Nepal | August 07, 2020

Colorado students hike to Mt Everest region offering help to local communities

THT Online
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Hike for Help Everest

Participants and US volunteers Hike for Help Nepal pose for a group photograph before heading towards Solukhumbu, on December 24, 2017. Photo: THT Online

KATHMANDU: A group of school students from Colorado has been building foot trails in Khumbu area of Mt Everest region in Solukhumbu district with an aim to help the locals construct the trails.

As a part of their ‘learning by doing’ initiative offered by Hike for Help Nepal organisation the youngsters have been working hand-in-hand  for the same.

According to Lhakpa Sherpa, convener of Hike for Help Nepal, it’s an annual programme designed for the students studying in different schools in Colorado and it’s a volunteer vacation trek to the Mt Everest region.

“The team also distributed about 400 pairs of shoes imported from the United States for selective low income families in Khumbu region,” Sherpa shared.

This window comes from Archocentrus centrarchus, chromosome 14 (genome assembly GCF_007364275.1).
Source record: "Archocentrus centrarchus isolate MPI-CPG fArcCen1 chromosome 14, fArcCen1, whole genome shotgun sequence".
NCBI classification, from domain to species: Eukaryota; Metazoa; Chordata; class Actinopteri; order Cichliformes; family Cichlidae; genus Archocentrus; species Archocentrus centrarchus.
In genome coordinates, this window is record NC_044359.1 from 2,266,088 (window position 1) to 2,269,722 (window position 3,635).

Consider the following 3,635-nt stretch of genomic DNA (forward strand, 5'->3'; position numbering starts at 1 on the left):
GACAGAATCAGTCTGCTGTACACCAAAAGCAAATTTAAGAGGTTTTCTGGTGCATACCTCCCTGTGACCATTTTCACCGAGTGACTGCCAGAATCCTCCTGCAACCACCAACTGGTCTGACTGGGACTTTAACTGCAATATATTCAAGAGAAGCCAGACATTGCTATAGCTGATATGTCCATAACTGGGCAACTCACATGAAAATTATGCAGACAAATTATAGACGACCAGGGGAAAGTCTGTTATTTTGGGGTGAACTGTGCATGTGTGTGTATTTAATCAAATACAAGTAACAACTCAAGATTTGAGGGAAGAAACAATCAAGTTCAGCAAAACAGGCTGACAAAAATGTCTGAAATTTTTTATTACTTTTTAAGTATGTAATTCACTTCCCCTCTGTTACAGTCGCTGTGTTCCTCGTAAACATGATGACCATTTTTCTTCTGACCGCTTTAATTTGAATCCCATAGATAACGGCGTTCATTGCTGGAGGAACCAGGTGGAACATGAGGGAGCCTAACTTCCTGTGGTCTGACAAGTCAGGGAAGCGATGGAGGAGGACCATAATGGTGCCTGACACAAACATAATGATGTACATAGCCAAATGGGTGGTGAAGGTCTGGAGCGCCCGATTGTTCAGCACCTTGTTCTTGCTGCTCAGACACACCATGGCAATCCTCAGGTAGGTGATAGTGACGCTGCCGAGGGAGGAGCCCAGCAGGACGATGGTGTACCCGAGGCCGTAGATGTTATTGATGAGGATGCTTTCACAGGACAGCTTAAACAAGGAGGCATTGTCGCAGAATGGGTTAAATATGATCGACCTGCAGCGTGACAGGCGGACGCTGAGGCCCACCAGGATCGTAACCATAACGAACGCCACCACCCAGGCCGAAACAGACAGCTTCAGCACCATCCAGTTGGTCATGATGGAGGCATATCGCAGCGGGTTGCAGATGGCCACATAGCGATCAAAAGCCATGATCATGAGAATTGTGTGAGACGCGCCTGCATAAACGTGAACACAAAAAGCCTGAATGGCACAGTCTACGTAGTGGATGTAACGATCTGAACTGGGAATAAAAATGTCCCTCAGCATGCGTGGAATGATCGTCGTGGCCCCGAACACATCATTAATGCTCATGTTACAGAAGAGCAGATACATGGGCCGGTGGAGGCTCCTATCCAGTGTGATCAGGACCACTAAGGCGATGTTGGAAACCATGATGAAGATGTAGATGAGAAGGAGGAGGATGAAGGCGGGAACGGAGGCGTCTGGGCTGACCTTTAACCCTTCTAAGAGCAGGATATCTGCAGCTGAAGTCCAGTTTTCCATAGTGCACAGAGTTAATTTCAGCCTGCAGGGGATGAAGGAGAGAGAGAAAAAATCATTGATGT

The volunteers under the Hike for Help Nepal have contributed a lot in the region in the past three years, according to Nim Dorjee Sherpa, local manager of the project.

The total cash contributed for different projects as of today is about $130,000.00 but it does not include the volunteer times and other materials donation, convener Sherpa said.

According to him, the projects include construction of a hostel building for Pema Chholing Primary school and initiation of Dalit Cultural and Handicraft Workshop among others.

“Hike for Help Nepal also partnered with Mcbride Honor Program of Colorado School of Mines to set up a ‘Dalit owned and operated cultural and handicraft workshop’ along the main trail to Mt Everest, near Lukla,” he informed.

Hike for Help volunteers have already worked hard carrying mason sand from the river bank to the uphill side of the Himalaya to a public restroom system in the Khumbu Valley to protect the mountain environment, reduce pollution, support the local people and bolster the region’s economy, he added. “Building toilets is an important initiative to make Everest region environment clean.”

The profit generated from the public restrooms will be reinvested in the local community, according to Sherpa.


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